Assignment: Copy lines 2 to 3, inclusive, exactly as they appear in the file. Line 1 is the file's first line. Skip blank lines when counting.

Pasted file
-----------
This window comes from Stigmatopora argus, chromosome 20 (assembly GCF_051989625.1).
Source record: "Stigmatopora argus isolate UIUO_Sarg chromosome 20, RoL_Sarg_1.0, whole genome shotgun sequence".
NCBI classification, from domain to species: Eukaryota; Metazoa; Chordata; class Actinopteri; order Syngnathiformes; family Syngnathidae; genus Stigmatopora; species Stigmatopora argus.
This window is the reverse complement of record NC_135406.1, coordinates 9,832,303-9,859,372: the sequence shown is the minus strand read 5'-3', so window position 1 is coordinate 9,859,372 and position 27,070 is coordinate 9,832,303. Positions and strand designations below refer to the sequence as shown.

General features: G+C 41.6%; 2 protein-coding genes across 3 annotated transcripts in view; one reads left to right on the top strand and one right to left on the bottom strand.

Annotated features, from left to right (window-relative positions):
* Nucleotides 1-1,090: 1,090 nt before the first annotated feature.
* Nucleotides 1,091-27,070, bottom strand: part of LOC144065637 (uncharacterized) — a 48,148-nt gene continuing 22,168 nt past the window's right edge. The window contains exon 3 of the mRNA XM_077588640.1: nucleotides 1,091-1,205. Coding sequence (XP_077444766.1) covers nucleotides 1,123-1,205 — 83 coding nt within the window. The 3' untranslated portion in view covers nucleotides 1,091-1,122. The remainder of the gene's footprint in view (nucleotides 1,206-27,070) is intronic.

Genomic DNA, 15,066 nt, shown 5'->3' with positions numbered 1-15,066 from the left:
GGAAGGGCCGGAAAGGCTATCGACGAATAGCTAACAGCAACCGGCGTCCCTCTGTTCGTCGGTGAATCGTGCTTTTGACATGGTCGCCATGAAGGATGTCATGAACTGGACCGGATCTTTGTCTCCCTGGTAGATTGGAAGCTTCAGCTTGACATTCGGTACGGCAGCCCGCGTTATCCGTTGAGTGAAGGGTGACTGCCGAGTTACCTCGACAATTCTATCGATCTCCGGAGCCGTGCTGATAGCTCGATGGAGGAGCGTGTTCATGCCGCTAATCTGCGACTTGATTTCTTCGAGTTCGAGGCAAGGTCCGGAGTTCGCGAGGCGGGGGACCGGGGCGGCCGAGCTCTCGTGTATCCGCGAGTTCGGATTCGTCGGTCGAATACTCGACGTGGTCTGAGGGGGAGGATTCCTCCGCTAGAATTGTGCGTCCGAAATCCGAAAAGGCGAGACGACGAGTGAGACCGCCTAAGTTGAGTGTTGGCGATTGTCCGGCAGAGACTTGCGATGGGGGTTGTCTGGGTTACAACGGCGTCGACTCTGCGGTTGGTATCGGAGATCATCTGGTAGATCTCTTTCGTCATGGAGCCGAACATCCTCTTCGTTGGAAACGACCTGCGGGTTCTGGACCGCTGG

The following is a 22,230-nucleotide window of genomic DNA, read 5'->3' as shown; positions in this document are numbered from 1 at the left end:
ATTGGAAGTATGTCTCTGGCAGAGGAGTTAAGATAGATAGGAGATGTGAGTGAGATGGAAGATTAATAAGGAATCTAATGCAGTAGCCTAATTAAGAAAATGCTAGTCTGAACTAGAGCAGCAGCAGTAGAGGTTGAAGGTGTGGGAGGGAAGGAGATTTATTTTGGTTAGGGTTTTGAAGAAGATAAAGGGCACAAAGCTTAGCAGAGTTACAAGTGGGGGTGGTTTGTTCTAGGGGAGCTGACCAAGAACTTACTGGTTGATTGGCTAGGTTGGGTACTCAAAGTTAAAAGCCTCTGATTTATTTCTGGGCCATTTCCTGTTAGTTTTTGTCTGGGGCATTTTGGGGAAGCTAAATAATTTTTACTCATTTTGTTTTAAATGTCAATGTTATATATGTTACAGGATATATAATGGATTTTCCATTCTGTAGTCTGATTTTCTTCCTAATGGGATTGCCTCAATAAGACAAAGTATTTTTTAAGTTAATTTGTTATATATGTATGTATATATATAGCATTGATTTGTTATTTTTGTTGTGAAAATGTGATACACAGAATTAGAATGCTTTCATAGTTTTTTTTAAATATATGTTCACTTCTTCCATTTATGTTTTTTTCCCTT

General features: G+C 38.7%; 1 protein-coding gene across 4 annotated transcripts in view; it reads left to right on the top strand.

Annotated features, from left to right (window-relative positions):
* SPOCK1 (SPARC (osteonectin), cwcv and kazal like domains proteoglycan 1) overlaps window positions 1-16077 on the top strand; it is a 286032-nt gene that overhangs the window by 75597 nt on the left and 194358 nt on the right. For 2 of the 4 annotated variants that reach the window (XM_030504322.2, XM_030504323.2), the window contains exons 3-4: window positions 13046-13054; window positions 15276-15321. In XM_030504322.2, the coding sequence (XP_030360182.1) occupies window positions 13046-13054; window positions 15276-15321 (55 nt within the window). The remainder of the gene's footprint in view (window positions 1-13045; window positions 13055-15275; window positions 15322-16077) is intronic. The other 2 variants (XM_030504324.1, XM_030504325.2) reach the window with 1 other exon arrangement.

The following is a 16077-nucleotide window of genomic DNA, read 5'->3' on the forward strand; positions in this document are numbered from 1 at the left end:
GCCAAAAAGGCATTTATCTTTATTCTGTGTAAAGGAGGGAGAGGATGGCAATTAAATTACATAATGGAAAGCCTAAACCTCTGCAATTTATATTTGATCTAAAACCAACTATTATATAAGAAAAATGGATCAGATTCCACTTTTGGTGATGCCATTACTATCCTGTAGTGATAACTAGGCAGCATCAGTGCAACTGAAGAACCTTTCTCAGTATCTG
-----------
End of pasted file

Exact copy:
Source record: "Stigmatopora argus isolate UIUO_Sarg chromosome 20, RoL_Sarg_1.0, whole genome shotgun sequence".
NCBI classification, from domain to species: Eukaryota; Metazoa; Chordata; class Actinopteri; order Syngnathiformes; family Syngnathidae; genus Stigmatopora; species Stigmatopora argus.